Hunger, Consumption and Identity in Elizabeth Gaskell´s Novels
Acta Universitatis Tamperensis No. 1721
By Pirjo Koivuvaara
Tampere University Press
$87.50 Paper original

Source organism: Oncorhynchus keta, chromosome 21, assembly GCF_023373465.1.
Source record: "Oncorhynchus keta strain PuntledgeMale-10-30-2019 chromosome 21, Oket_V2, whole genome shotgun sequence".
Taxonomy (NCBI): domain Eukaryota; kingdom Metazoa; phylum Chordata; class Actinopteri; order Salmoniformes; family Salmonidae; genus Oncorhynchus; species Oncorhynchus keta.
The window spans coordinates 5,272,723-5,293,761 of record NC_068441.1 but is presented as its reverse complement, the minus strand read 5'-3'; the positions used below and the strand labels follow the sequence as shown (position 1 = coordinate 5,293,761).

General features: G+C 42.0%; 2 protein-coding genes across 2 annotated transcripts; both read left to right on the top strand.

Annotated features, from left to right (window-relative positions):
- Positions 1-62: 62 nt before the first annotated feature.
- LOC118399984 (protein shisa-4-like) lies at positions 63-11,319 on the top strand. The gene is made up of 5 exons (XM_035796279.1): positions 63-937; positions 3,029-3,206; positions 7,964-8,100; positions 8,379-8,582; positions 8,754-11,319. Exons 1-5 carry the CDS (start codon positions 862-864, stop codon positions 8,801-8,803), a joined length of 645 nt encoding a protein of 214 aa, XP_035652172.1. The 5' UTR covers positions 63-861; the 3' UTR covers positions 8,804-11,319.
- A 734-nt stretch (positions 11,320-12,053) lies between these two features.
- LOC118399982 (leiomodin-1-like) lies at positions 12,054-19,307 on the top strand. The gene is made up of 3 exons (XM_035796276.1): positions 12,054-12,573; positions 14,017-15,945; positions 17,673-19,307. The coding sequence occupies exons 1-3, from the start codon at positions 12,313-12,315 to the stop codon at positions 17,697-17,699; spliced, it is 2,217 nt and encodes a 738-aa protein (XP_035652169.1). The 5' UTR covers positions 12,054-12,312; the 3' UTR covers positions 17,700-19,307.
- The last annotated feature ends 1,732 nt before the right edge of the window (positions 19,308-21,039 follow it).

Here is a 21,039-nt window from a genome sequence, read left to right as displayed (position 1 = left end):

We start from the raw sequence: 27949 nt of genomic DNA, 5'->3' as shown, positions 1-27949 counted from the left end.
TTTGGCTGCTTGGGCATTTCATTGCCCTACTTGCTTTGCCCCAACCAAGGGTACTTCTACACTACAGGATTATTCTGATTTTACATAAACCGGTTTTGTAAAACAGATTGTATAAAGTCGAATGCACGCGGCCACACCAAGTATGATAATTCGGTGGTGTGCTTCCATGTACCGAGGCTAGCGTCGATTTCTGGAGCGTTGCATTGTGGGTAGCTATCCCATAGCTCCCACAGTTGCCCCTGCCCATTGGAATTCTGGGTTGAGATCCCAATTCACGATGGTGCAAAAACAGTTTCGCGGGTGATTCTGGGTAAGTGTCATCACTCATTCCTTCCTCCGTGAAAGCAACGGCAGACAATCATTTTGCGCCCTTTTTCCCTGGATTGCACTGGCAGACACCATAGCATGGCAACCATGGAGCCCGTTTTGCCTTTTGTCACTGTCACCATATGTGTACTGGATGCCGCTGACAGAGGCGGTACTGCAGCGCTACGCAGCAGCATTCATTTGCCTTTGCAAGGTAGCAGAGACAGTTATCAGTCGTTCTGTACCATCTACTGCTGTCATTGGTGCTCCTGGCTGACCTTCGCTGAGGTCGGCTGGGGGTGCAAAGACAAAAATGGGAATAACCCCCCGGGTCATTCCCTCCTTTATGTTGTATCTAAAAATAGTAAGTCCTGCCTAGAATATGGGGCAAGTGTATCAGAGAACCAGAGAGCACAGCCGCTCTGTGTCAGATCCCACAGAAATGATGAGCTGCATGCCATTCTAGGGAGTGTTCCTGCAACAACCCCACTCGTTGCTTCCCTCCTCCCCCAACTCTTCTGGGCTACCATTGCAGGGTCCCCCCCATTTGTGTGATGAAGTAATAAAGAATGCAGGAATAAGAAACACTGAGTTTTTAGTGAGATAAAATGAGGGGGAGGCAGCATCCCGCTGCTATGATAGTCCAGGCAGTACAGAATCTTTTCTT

The dissertation discusses the role and meaning of representations of hunger and the consumption of food and drink in Elizabeth Gaskell´s (1810-1865) five novels: Mary Barton (1848), North and South (1855), Sylvia´s Lovers (1863), Cranford (1853), and Wives and Daughters (1866). The central thesis is that in these novels, individual, social and cultural identities are constructed and reconstructed through the media of hunger, food, and drink. Hunger and consumption define social, cultural and national boundaries and identities are created and maintained through differences in consumption of food and drink. Food and foodways express different emotions, expectations and assumptions, and define and redefine communities and their inner hierarchies.
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